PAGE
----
Besides scavenging infested zones, the best method for topping off your supplies is completing cases. After unlocking the two bonus rewards skills, be sure to complete the side cases available across the city.

These two side cases are both immediately available before you even start the main Lost At Sea story quest:

  • Bounty of the Sea given by a fisherman near the fast travel phone booth at Deepshore Road in Grimhaven Bay who is looking for logs of missing ships
  • Field Research side quest granted by the doctor at St. Mary’s Hospital in Coverside to research the wyle beasts who have begun appearing in Oakmont

While the later segments of those cases will be too difficult to complete without the shotgun and hand grenades, the first two locations for both cases can be handled with just the revolver and some first aid kits. 

These are a great way to gain bonus experience and keep your supplies topped off before hitting the story missions.

Investigating Cases

 The gold and black book icon only appears if evidence can be found at an archive

Once you’ve mastered the basics of staying alive and supplied, solving the actual cases is where most players are going to get stuck. You have to find the locations on your own by reading clues, and many of those locations can only be found by researching information at an archive.

If you’re stuck, pull up your Casebook screen and take a look at the collected evidence. Anything marked with a compass means you can already go to the next location, but anything marked with the book symbol has to be further researched.

Here’s the thing though, while that symbol tells you that you need to hit an archive to find a location, it doesn’t tell you WHICH archive to search. These are the possibilities:

  • The Oakmont Chronicle (Coverside)
  • Oakmont Police Department (Coverside)
  • Hospital of St. Mary (Coverside)
  • Oakmont University Library (Advent)
  • Oakmont City Hall (Advent)

In many cases this isn’t too difficult to puzzle out, as looking for an advertisement for ship crew will obviously be at the newspaper, details on a murder will of course be at the police department, and finding info on someone who was recently injured is clearly done at the hospital.

Other clues aren’t as easy to figure out and will have you blindly searching all five archives. There’s a tip off here that’s easy to miss however due to its tiny size and positioning — while browsing an archive, the book icon only appears in the top right corner of a clue if you are at the correct archive.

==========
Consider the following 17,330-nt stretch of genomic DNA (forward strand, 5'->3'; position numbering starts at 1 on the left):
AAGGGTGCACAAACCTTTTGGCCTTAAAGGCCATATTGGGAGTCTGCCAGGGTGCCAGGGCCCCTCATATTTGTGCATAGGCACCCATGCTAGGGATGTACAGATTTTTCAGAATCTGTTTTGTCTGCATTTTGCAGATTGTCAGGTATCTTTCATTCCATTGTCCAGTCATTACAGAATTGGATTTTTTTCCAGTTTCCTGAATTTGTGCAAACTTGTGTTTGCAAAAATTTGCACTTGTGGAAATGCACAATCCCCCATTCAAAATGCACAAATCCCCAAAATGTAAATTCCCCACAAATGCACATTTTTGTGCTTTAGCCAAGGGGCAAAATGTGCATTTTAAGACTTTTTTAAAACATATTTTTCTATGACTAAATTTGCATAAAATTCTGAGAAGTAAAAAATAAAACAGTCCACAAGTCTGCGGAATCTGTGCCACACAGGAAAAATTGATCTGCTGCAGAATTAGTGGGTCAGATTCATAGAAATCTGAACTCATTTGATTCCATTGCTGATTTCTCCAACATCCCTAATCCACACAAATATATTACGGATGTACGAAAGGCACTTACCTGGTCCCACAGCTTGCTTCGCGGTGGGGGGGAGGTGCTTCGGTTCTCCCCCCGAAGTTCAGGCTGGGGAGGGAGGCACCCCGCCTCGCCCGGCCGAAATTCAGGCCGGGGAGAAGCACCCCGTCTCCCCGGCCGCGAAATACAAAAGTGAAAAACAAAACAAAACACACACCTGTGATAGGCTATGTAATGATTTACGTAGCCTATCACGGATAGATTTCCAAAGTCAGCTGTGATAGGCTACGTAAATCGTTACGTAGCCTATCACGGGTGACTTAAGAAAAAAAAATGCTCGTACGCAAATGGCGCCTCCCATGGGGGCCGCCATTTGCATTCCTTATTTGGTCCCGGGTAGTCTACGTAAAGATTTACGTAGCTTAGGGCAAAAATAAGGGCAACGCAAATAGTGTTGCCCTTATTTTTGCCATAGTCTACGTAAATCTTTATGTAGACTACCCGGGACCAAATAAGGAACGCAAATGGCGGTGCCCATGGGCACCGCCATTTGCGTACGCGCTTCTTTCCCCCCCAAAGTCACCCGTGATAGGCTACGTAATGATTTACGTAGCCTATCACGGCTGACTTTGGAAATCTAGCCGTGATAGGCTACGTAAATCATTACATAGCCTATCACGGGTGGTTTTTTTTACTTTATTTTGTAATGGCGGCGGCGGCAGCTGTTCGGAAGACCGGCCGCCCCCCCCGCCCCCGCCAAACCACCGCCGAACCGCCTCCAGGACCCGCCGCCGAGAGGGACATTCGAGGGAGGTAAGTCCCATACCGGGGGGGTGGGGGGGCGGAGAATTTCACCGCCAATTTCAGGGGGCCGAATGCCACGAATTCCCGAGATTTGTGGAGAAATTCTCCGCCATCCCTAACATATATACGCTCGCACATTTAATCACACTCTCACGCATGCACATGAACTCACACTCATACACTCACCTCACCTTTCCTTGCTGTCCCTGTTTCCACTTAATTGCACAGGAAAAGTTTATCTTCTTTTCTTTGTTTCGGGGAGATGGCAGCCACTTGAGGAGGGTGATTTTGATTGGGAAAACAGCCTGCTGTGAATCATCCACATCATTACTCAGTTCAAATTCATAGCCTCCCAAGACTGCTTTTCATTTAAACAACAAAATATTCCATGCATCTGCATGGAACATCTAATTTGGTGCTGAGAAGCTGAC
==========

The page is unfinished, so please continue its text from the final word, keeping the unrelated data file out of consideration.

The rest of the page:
Don’t even bother searching anything at an archive that doesn’t have the symbol in the corner.

Note that sometimes you can’t find the right clues at archives until after talking to the major NPC at that location to get additional information first. For instance when finding the Mirrorways book and looking for clues on the mirror maker, you can’t actually unlock the archive clue to get your next location until first talking to the librarian whose mouth has been sewn shut.

Finally, when searching any location discovered through a clue, note that seeing the message “key evidence collected” means you can move onto the next location for the case, but don’t stop there! Reed earns bonus experience for finding all the clues in any given location, making you more prepared for the harder locations to come.

Need help tracking down the final clues in a specific case, or just can’t seem to nail down a location at the archives? Sound off in the comments below and we’ll walk you through how to solve the case! If you need further help with the game, feel free to check out our other guides for The Sinking City as well.

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Ty Arthur
Ty splits his time between writing horror fiction and writing about video games. After 25 years of gaming, Ty can firmly say that gaming peaked with Planescape Torment, but that doesn't mean he doesn't have a soft spot for games like Baldur's Gate, Fallout: New Vegas, Bioshock Infinite, and Horizon: Zero Dawn. He has previously written for GamerU and MetalUnderground. He also writes for PortalMonkey covering gaming laptops and peripherals.